SIGames 1/2: Experimental Game Theory and Scalar Implicatures: Investigating variation in context and scale type

Principal investigator:
Dr. Anton Benz
ZAS Berlin

Project description:
Pragmatics is about language in use, and, in particular, about the emergence of meaning in interaction between speaker and audience. It is in keeping with the philosophy behind this discipline to test for pragmatic phenomena in interactive and task based scenarios. We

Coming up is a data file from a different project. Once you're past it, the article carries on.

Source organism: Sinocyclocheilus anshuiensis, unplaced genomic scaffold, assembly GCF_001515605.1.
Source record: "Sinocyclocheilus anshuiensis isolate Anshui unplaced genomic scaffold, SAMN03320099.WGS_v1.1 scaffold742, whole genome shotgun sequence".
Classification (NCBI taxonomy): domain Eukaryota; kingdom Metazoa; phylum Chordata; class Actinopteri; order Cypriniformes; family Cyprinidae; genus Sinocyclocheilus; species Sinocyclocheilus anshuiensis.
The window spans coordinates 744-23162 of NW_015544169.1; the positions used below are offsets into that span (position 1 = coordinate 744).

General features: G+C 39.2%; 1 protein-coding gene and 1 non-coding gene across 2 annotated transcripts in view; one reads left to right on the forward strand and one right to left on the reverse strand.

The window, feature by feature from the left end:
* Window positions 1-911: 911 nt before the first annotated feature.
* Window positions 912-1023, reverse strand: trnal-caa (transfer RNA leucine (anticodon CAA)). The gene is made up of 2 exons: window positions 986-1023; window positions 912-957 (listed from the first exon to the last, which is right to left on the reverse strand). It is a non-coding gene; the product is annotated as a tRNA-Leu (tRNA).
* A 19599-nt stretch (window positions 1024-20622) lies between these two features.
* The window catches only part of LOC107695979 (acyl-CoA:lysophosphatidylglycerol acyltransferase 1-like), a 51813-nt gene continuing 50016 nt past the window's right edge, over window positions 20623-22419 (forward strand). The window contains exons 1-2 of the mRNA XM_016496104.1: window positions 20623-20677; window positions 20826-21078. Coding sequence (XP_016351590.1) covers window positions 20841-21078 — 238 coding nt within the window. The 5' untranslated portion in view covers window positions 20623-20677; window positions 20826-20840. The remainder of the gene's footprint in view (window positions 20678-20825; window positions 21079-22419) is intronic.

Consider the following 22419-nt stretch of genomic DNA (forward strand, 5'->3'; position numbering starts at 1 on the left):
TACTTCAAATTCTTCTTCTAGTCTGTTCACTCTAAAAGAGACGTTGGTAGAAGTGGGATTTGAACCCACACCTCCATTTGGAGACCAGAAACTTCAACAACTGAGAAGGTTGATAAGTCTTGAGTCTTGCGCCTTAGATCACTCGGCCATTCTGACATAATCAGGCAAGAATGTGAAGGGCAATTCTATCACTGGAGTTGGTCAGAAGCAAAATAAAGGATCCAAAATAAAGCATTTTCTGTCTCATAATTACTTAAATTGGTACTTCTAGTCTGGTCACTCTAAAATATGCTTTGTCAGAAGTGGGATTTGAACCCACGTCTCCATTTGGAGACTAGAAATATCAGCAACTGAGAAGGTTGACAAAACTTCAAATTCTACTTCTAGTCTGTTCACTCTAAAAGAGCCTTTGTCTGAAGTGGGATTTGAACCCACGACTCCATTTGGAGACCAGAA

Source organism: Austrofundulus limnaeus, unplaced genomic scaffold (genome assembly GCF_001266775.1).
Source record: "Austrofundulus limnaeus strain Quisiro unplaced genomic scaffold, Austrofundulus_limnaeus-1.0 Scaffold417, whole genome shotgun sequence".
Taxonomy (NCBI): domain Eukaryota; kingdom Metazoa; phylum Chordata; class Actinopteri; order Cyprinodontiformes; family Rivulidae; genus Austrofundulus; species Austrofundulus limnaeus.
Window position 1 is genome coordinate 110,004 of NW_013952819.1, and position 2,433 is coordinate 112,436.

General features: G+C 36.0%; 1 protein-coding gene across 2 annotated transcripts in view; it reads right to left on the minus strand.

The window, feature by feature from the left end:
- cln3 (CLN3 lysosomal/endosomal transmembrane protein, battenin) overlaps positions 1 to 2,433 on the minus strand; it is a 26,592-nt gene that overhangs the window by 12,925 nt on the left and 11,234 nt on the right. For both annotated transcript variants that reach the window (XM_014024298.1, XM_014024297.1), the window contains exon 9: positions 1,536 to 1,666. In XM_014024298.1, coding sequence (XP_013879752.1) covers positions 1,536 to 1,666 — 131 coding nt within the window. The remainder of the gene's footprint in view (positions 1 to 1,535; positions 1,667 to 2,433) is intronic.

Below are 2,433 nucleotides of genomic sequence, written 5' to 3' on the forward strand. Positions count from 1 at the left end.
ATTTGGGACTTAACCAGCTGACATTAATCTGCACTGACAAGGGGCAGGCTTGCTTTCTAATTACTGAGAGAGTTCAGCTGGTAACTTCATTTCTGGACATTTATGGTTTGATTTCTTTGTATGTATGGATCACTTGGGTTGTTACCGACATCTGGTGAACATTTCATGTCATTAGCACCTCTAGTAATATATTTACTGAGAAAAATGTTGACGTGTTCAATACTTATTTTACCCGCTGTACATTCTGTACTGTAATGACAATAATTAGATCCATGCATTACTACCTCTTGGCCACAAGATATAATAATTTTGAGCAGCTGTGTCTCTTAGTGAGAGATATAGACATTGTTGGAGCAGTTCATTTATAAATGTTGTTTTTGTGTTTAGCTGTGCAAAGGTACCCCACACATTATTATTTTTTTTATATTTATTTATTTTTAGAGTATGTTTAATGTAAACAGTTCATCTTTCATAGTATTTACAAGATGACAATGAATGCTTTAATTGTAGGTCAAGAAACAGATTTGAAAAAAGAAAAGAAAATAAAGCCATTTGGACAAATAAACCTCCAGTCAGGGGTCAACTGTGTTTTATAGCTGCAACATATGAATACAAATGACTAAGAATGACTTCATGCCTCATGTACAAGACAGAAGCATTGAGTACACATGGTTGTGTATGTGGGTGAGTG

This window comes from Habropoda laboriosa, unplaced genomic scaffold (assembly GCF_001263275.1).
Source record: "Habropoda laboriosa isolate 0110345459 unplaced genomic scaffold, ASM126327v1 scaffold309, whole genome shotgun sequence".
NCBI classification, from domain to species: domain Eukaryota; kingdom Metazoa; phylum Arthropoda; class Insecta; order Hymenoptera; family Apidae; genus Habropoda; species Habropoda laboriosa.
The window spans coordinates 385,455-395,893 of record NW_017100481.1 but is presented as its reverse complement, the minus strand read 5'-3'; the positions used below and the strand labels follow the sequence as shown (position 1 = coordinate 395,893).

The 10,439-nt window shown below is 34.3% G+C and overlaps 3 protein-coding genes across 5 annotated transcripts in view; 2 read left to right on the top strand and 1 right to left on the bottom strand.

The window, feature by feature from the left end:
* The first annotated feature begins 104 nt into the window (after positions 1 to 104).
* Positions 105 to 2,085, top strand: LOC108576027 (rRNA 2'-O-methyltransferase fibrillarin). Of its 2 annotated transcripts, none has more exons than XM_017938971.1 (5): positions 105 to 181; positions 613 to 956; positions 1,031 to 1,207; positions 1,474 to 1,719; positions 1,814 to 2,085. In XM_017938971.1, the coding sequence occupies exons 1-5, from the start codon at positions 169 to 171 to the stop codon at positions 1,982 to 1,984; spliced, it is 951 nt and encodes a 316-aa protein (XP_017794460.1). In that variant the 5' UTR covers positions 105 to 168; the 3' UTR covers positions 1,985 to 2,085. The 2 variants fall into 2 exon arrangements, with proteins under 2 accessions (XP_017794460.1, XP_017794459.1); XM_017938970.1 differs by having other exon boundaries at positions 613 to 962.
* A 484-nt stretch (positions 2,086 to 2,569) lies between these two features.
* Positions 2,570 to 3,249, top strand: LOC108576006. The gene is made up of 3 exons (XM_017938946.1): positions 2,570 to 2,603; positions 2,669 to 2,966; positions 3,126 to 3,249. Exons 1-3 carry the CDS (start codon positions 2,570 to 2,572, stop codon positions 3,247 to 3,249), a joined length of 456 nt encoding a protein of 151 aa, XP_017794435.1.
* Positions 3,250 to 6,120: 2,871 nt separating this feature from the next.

have successfully developed an experimental paradigm in which pragmatic interpretations are inferred from action choices based on a game theoretic model of the experimental situation. In this project, we further develop our methodology and widen its empirical coverage. Our core topic is one of the most complex and controversial phenomena studied in pragmatics today: scalar implicature in logically complex sentences. In the first funding period, we demonstrated that there are natural scenarios in which controversial implicature are drawn reliably. We concentrated on situations with competent speakers and the all-some scale. In the new funding period, we intend (A) to extend our research to a larger variety of scales (adjectival scales), (B) study violations of the competence assumption (i.e. partial knowledge, uncertainty), and (C) investigate the relevance of the principle of cooperativity in contexts with opposing interests of speaker and hearer. The debate on complex sentences started out with the issue of whether or not implicature can be embedded in compositional semantics. This has been a hotly debated topic for which diverse theoretical models with conflicting claims have been developed, prominently among them feature structural accounts, and game theoretic accounts Recently, Bayesian models have been proposed that learn production and interpretation strategies directly from experimental data. The advantage of game theoretic and Bayesian models is that they are able to link their theories to interactive experimental settings. In particular, they make predictions for both utterance production and interpretation. In accompanying theoretical work, we will therefore further these theories and develop detailed game theoretic and probabilistic models for all planned experiments.